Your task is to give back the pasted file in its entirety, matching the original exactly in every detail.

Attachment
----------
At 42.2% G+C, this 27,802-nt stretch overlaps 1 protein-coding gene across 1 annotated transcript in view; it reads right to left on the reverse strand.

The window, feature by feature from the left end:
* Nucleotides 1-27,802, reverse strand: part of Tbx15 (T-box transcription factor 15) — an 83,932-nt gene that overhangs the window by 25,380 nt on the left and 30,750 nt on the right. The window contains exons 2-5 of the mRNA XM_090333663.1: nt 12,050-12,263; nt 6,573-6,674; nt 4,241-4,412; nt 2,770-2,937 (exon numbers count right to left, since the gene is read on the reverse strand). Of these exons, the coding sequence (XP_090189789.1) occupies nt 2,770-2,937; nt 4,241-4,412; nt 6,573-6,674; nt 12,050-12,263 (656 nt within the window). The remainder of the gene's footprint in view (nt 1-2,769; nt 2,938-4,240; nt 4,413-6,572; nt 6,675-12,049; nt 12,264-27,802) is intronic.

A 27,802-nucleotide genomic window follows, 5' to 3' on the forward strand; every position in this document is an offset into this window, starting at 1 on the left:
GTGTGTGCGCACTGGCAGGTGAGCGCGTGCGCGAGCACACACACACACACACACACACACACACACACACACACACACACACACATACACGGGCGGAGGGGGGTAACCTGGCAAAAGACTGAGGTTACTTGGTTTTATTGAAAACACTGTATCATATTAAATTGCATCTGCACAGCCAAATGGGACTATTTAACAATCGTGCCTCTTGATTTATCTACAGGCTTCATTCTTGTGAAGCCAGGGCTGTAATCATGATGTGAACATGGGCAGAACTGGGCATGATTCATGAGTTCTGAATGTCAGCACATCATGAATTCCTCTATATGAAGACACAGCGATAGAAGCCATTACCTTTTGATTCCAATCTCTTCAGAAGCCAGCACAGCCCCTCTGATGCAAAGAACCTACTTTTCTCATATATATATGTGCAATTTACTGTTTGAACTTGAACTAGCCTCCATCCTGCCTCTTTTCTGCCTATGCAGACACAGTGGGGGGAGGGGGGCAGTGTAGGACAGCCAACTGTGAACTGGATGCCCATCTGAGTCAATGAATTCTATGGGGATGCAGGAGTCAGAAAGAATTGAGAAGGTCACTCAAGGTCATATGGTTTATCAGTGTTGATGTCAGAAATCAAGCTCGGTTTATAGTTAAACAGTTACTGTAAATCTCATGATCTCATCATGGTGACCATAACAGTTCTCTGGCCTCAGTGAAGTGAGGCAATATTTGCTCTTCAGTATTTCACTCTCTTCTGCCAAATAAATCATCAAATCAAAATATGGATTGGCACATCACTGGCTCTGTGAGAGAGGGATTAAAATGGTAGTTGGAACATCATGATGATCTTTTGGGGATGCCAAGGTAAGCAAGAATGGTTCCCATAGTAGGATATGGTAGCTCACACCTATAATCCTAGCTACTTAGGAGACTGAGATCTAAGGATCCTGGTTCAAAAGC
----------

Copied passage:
At 42.2% G+C, this 27,802-nt stretch overlaps 1 protein-coding gene across 1 annotated transcript in view; it reads right to left on the reverse strand.

The window, feature by feature from the left end:
* Nucleotides 1-27,802, reverse strand: part of Tbx15 (T-box transcription factor 15) — an 83,932-nt gene that overhangs the window by 25,380 nt on the left and 30,750 nt on the right. The window contains exons 2-5 of the mRNA XM_090333663.1: nt 12,050-12,263; nt 6,573-6,674; nt 4,241-4,412; nt 2,770-2,937 (exon numbers count right to left, since the gene is read on the reverse strand). Of these exons, the coding sequence (XP_090189789.1) occupies nt 2,770-2,937; nt 4,241-4,412; nt 6,573-6,674; nt 12,050-12,263 (656 nt within the window). The remainder of the gene's footprint in view (nt 1-2,769; nt 2,938-4,240; nt 4,413-6,572; nt 6,675-12,049; nt 12,264-27,802) is intronic.

A 27,802-nucleotide genomic window follows, 5' to 3' on the forward strand; every position in this document is an offset into this window, starting at 1 on the left:
GTGTGTGCGCACTGGCAGGTGAGCGCGTGCGCGAGCACACACACACACACACACACACACACACACACACACACACACACACACATACACGGGCGGAGGGGGGTAACCTGGCAAAAGACTGAGGTTACTTGGTTTTATTGAAAACACTGTATCATATTAAATTGCATCTGCACAGCCAAATGGGACTATTTAACAATCGTGCCTCTTGATTTATCTACAGGCTTCATTCTTGTGAAGCCAGGGCTGTAATCATGATGTGAACATGGGCAGAACTGGGCATGATTCATGAGTTCTGAATGTCAGCACATCATGAATTCCTCTATATGAAGACACAGCGATAGAAGCCATTACCTTTTGATTCCAATCTCTTCAGAAGCCAGCACAGCCCCTCTGATGCAAAGAACCTACTTTTCTCATATATATATGTGCAATTTACTGTTTGAACTTGAACTAGCCTCCATCCTGCCTCTTTTCTGCCTATGCAGACACAGTGGGGGGAGGGGGGCAGTGTAGGACAGCCAACTGTGAACTGGATGCCCATCTGAGTCAATGAATTCTATGGGGATGCAGGAGTCAGAAAGAATTGAGAAGGTCACTCAAGGTCATATGGTTTATCAGTGTTGATGTCAGAAATCAAGCTCGGTTTATAGTTAAACAGTTACTGTAAATCTCATGATCTCATCATGGTGACCATAACAGTTCTCTGGCCTCAGTGAAGTGAGGCAATATTTGCTCTTCAGTATTTCACTCTCTTCTGCCAAATAAATCATCAAATCAAAATATGGATTGGCACATCACTGGCTCTGTGAGAGAGGGATTAAAATGGTAGTTGGAACATCATGATGATCTTTTGGGGATGCCAAGGTAAGCAAGAATGGTTCCCATAGTAGGATATGGTAGCTCACACCTATAATCCTAGCTACTTAGGAGACTGAGATCTAAGGATCCTGGTTCAAAAGC